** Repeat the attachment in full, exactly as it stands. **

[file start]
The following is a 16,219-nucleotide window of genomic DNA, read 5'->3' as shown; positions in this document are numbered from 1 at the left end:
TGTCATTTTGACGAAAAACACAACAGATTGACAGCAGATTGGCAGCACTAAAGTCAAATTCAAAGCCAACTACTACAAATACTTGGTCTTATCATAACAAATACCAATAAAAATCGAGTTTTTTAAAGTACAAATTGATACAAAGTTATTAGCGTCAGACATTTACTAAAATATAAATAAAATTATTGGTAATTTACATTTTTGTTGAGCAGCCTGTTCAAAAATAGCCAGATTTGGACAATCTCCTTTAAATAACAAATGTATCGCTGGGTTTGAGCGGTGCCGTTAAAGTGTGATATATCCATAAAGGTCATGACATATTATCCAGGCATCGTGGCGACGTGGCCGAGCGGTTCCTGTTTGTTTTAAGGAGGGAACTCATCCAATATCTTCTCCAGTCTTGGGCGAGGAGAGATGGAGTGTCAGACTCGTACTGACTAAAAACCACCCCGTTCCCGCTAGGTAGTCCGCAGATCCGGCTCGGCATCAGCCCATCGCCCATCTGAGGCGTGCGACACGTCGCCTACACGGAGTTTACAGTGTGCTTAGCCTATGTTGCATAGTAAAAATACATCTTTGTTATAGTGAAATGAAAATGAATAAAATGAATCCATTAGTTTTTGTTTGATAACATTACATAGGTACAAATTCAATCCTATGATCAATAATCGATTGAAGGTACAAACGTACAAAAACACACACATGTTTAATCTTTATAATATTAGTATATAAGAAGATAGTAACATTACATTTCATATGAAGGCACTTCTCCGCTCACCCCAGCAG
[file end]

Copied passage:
The following is a 16,219-nucleotide window of genomic DNA, read 5'->3' as shown; positions in this document are numbered from 1 at the left end:
TGTCATTTTGACGAAAAACACAACAGATTGACAGCAGATTGGCAGCACTAAAGTCAAATTCAAAGCCAACTACTACAAATACTTGGTCTTATCATAACAAATACCAATAAAAATCGAGTTTTTTAAAGTACAAATTGATACAAAGTTATTAGCGTCAGACATTTACTAAAATATAAATAAAATTATTGGTAATTTACATTTTTGTTGAGCAGCCTGTTCAAAAATAGCCAGATTTGGACAATCTCCTTTAAATAACAAATGTATCGCTGGGTTTGAGCGGTGCCGTTAAAGTGTGATATATCCATAAAGGTCATGACATATTATCCAGGCATCGTGGCGACGTGGCCGAGCGGTTCCTGTTTGTTTTAAGGAGGGAACTCATCCAATATCTTCTCCAGTCTTGGGCGAGGAGAGATGGAGTGTCAGACTCGTACTGACTAAAAACCACCCCGTTCCCGCTAGGTAGTCCGCAGATCCGGCTCGGCATCAGCCCATCGCCCATCTGAGGCGTGCGACACGTCGCCTACACGGAGTTTACAGTGTGCTTAGCCTATGTTGCATAGTAAAAATACATCTTTGTTATAGTGAAATGAAAATGAATAAAATGAATCCATTAGTTTTTGTTTGATAACATTACATAGGTACAAATTCAATCCTATGATCAATAATCGATTGAAGGTACAAACGTACAAAAACACACACATGTTTAATCTTTATAATATTAGTATATAAGAAGATAGTAACATTACATTTCATATGAAGGCACTTCTCCGCTCACCCCAGCAG